The last moments of the film are as mysterious as the first and consist entirely of enigmatic close-ups of Bahar as she gazes at the sky and the dimly perceptible airliner flying Isa back to Istanbul. I know this may sound strange, but Bahar looked more beautiful and more enigmatic in the end than she did in the beginning, at least to me. It may have been the snow that made the difference, or it may have been the result of a magical spell cast over me by the director’s obsessive visual style (or perhaps a little of both). The cinema can be like that on very rare occasions, and this is one of them—which makes Mr. Ceylan’s career a subject for further serious study.
Steven Shainberg’s Fur: An Imaginary Portrait of Diane Arbus, from a screenplay by Erin Cressida Wilson, inspired by the book Diane Arbus: A Biography by Patricia Bosworth, may be the strangest and most audacious movie you will see in this year full of strange and audacious movies. Forget about poetic license: It has been exceeded and superseded by Mr. Shainberg and Ms. Wilson to the point of a dreamlike reinterpret-ation of a life and a career. Their previous collaboration, on the sadomasochistic cult classic Secretary (2002), gave them enough leeway to experiment freely with Fur.
Still, with all the liberties taken with the facts of Diane Arbus’ existence on this planet by the Shainberg-Wilson team, it’s not as if they knew too little about the life and world of the renowned photographer. If anything, they knew and felt too much, and thereby took it upon themselves to invent an inner life for the photographer, housewife, mother and child of privilege—as if Arbus were Alice in Wonderland, looking through the lens of her camera as though through her own looking glass. What she sees is an imaginary character whose skin is covered with fur, like the Beast in Jean Cocteau’s Beauty and the Beast.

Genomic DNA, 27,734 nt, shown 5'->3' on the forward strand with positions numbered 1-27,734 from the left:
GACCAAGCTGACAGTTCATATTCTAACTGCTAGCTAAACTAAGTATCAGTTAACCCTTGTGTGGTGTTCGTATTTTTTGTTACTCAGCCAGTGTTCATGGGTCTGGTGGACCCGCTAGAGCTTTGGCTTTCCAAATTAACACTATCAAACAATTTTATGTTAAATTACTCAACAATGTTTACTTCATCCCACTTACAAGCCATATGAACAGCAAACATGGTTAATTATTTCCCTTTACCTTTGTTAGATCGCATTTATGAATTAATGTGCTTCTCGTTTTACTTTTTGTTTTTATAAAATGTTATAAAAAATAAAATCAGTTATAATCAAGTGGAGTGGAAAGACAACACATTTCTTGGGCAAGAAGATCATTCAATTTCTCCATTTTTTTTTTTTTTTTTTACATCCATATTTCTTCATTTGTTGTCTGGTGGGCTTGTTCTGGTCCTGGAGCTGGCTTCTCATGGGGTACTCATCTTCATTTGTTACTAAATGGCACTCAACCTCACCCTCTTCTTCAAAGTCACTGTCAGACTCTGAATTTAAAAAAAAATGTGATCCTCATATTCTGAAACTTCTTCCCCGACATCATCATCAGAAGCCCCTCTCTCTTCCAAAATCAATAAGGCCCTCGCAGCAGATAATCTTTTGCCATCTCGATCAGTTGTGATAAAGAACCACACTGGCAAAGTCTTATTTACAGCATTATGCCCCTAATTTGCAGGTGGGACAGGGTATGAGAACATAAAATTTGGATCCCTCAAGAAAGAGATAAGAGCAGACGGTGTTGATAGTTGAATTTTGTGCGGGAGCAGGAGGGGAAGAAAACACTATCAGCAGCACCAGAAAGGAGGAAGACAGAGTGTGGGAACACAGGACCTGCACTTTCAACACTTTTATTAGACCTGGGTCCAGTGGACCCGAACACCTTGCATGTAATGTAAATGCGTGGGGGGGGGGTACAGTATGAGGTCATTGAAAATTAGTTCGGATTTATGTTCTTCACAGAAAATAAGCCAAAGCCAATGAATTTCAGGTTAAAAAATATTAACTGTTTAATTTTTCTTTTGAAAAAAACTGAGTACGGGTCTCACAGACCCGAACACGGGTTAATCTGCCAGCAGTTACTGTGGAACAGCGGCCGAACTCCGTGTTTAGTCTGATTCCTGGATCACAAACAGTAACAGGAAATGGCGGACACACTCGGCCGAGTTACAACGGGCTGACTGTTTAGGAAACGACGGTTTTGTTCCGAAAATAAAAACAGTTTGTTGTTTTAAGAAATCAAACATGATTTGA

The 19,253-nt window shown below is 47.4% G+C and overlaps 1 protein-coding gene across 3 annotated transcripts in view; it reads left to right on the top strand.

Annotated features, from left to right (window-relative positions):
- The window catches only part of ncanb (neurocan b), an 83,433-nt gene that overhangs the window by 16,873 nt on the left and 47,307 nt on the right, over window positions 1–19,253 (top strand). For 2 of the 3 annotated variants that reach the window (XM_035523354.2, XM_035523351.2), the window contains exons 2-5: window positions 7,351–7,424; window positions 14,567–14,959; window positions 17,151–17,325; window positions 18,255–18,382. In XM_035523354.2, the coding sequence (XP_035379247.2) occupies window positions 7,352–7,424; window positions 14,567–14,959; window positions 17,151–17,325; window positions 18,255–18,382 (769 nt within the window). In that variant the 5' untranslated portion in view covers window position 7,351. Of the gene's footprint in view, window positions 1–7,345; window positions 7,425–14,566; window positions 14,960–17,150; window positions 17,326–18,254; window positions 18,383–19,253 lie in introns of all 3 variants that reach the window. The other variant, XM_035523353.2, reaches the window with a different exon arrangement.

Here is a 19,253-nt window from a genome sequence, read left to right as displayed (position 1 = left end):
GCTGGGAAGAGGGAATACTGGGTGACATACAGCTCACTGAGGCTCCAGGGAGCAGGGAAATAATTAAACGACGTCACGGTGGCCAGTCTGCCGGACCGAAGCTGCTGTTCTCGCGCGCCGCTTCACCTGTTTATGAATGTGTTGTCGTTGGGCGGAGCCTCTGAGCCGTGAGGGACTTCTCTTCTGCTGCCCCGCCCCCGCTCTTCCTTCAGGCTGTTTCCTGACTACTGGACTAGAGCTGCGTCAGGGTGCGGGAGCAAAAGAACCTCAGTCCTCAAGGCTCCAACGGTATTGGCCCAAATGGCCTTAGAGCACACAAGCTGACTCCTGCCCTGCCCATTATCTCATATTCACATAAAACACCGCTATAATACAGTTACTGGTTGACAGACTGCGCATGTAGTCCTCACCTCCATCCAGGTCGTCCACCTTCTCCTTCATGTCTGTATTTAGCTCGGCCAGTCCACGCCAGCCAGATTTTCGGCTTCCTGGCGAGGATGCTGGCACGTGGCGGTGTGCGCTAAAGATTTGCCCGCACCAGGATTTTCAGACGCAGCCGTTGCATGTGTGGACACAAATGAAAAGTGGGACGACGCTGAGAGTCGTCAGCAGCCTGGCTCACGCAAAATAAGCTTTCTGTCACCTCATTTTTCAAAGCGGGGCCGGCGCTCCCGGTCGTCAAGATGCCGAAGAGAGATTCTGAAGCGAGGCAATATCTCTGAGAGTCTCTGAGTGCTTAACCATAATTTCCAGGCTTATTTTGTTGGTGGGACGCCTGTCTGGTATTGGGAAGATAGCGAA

The action of Fur begins with Arbus and her camera in a nudist colony. Still clothed, she is politely asked by her naked hosts to disrobe if she wishes to take pictures in the colony. Arbus asks for time to think about it, and her hosts withdraw. At the very end of the film, Arbus finally makes her entrance in the colony with her camera slung around her neck, but now she is unclothed, which is as handy a metaphor as any for the baring of the artist’s soul.
By ending the film where they do, Mr. Shainberg and Ms. Wilson avoid the painful fact of Arbus’ suicide in 1971, at the age of 48. There is a suicide in the film, but it is of the imaginary fur-covered character, Lionel, played with mesmerizing force by Robert Downey Jr. His character serves to pull Nicole Kidman’s Arbus out of her domestic cocoon so that she can float like a butterfly into the intoxicating heights of her artistic destiny. Her loving husband Allan (Ty Burrell) tries to accommodate her artistic and bohemian aspirations, even to the point of sprouting an otherwise unexplained beard. Her crass, materialistic, fur-merchandizing parents, David and Gertrude Nemerov (Harris Yulin and Jane Alexander), do their best to keep their daughter in a safe bourgeois world, but their best isn’t nearly good enough. I have been following Ms. Kidman’s career since she burst upon the screen with an unbridled sensuality in Phillip Noyce’s Dead Calm (1989), and lately her parts have become curiouser and curiouser. Fur reaches the zenith of strangeness, particularly when Diane and Lionel are engaged in a sweetly seductive (and erotically unearthly) relationship. Their expressive eyes tell us even more about their mutual passion than do their unleashed bodies. Fur may not be entirely convincing, but it’s made with a conviction that deserves respect.